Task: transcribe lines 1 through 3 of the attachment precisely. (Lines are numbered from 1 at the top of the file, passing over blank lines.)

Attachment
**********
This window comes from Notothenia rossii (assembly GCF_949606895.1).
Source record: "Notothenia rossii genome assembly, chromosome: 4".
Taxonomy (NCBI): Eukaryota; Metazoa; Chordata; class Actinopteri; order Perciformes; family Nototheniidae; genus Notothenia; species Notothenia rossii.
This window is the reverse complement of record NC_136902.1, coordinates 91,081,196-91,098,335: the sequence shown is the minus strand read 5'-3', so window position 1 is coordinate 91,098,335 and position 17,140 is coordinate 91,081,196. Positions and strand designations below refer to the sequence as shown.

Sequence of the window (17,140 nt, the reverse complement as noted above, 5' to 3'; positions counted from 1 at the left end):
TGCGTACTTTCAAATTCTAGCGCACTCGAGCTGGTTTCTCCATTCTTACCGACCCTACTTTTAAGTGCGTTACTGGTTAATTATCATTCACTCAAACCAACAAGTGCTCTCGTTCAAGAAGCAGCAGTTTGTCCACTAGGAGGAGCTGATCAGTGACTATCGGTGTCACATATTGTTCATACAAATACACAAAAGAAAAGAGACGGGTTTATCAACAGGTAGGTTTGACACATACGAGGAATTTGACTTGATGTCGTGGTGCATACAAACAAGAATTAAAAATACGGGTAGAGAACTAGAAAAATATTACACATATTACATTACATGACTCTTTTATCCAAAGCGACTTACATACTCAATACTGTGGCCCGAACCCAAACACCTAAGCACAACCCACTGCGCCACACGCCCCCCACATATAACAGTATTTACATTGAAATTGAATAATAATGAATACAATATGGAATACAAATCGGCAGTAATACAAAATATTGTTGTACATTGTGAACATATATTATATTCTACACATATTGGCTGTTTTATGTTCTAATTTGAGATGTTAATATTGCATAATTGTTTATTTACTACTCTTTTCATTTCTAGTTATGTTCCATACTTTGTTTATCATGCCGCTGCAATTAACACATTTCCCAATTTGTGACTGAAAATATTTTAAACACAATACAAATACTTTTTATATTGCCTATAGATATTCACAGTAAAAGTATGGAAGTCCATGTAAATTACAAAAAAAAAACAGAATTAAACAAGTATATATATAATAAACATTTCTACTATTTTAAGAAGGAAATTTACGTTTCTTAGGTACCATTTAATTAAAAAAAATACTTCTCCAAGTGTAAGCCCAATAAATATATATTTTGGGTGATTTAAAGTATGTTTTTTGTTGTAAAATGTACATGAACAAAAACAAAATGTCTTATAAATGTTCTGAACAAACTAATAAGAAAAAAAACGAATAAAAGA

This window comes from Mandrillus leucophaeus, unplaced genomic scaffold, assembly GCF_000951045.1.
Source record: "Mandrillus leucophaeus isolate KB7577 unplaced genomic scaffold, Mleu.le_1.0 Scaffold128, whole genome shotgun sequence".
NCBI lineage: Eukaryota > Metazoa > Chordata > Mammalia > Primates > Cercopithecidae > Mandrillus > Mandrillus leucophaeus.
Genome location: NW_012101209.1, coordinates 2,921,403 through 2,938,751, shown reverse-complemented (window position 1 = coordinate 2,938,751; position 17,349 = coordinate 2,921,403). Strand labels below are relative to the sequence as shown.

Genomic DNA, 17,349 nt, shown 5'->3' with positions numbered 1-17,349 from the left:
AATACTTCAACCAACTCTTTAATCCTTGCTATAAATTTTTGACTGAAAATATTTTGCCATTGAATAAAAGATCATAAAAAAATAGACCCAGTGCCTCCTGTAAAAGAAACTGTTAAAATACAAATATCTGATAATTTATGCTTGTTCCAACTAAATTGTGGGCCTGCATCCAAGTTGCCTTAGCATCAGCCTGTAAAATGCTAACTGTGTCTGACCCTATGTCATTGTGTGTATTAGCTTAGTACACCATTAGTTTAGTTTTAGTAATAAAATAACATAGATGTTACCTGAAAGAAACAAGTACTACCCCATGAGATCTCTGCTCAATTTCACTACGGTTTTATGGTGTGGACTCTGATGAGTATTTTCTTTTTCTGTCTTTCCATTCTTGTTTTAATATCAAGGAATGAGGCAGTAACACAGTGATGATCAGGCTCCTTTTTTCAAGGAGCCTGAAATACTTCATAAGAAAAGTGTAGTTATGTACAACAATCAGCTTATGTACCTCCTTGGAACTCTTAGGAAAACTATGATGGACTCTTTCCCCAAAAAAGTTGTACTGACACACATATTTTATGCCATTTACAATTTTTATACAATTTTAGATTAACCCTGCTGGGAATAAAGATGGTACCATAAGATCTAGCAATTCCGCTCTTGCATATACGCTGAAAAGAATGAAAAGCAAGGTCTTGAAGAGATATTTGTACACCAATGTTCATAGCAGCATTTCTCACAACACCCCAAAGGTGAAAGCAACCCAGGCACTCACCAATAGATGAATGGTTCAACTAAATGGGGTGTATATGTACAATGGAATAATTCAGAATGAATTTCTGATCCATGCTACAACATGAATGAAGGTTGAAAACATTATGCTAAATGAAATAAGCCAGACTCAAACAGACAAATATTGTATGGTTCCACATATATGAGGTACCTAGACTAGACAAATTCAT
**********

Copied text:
This window comes from Notothenia rossii (assembly GCF_949606895.1).
Source record: "Notothenia rossii genome assembly, chromosome: 4".
Taxonomy (NCBI): Eukaryota; Metazoa; Chordata; class Actinopteri; order Perciformes; family Nototheniidae; genus Notothenia; species Notothenia rossii.